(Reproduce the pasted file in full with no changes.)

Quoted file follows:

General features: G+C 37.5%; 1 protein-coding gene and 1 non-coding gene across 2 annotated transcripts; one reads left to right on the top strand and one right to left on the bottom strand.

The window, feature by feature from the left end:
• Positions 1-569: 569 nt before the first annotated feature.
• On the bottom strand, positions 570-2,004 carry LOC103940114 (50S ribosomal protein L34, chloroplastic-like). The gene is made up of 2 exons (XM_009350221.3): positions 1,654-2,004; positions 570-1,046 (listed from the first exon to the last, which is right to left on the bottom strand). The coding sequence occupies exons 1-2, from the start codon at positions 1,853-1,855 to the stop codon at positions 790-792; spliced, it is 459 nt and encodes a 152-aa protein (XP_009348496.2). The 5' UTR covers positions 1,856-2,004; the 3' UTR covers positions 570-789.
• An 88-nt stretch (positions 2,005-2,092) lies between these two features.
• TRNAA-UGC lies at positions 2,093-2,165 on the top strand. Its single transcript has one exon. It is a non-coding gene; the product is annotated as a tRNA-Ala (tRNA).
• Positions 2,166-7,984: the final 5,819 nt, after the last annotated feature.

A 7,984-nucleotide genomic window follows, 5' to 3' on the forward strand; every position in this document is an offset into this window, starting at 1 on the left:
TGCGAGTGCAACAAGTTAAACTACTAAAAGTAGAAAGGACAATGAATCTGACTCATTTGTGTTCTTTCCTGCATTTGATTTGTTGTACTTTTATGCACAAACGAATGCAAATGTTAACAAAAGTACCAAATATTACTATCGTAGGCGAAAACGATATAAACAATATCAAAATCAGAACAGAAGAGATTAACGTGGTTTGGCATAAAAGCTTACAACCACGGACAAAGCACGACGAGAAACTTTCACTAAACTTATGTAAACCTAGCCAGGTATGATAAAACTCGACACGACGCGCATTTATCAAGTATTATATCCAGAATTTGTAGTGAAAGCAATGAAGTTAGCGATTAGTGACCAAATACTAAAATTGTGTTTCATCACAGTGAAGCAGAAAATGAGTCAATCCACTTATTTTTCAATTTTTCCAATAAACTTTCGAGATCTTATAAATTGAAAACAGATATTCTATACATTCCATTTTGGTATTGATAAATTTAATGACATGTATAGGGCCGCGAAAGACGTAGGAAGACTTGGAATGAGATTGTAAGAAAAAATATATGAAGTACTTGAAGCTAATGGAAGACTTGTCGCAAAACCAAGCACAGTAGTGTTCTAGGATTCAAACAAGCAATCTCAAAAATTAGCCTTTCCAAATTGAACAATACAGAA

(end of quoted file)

General features: G+C 37.5%; 1 protein-coding gene and 1 non-coding gene across 2 annotated transcripts; one reads left to right on the top strand and one right to left on the bottom strand.

The window, feature by feature from the left end:
• Positions 1-569: 569 nt before the first annotated feature.
• On the bottom strand, positions 570-2,004 carry LOC103940114 (50S ribosomal protein L34, chloroplastic-like). The gene is made up of 2 exons (XM_009350221.3): positions 1,654-2,004; positions 570-1,046 (listed from the first exon to the last, which is right to left on the bottom strand). The coding sequence occupies exons 1-2, from the start codon at positions 1,853-1,855 to the stop codon at positions 790-792; spliced, it is 459 nt and encodes a 152-aa protein (XP_009348496.2). The 5' UTR covers positions 1,856-2,004; the 3' UTR covers positions 570-789.
• An 88-nt stretch (positions 2,005-2,092) lies between these two features.
• TRNAA-UGC lies at positions 2,093-2,165 on the top strand. Its single transcript has one exon. It is a non-coding gene; the product is annotated as a tRNA-Ala (tRNA).
• Positions 2,166-7,984: the final 5,819 nt, after the last annotated feature.

A 7,984-nucleotide genomic window follows, 5' to 3' on the forward strand; every position in this document is an offset into this window, starting at 1 on the left:
TGCGAGTGCAACAAGTTAAACTACTAAAAGTAGAAAGGACAATGAATCTGACTCATTTGTGTTCTTTCCTGCATTTGATTTGTTGTACTTTTATGCACAAACGAATGCAAATGTTAACAAAAGTACCAAATATTACTATCGTAGGCGAAAACGATATAAACAATATCAAAATCAGAACAGAAGAGATTAACGTGGTTTGGCATAAAAGCTTACAACCACGGACAAAGCACGACGAGAAACTTTCACTAAACTTATGTAAACCTAGCCAGGTATGATAAAACTCGACACGACGCGCATTTATCAAGTATTATATCCAGAATTTGTAGTGAAAGCAATGAAGTTAGCGATTAGTGACCAAATACTAAAATTGTGTTTCATCACAGTGAAGCAGAAAATGAGTCAATCCACTTATTTTTCAATTTTTCCAATAAACTTTCGAGATCTTATAAATTGAAAACAGATATTCTATACATTCCATTTTGGTATTGATAAATTTAATGACATGTATAGGGCCGCGAAAGACGTAGGAAGACTTGGAATGAGATTGTAAGAAAAAATATATGAAGTACTTGAAGCTAATGGAAGACTTGTCGCAAAACCAAGCACAGTAGTGTTCTAGGATTCAAACAAGCAATCTCAAAAATTAGCCTTTCCAAATTGAACAATACAGAA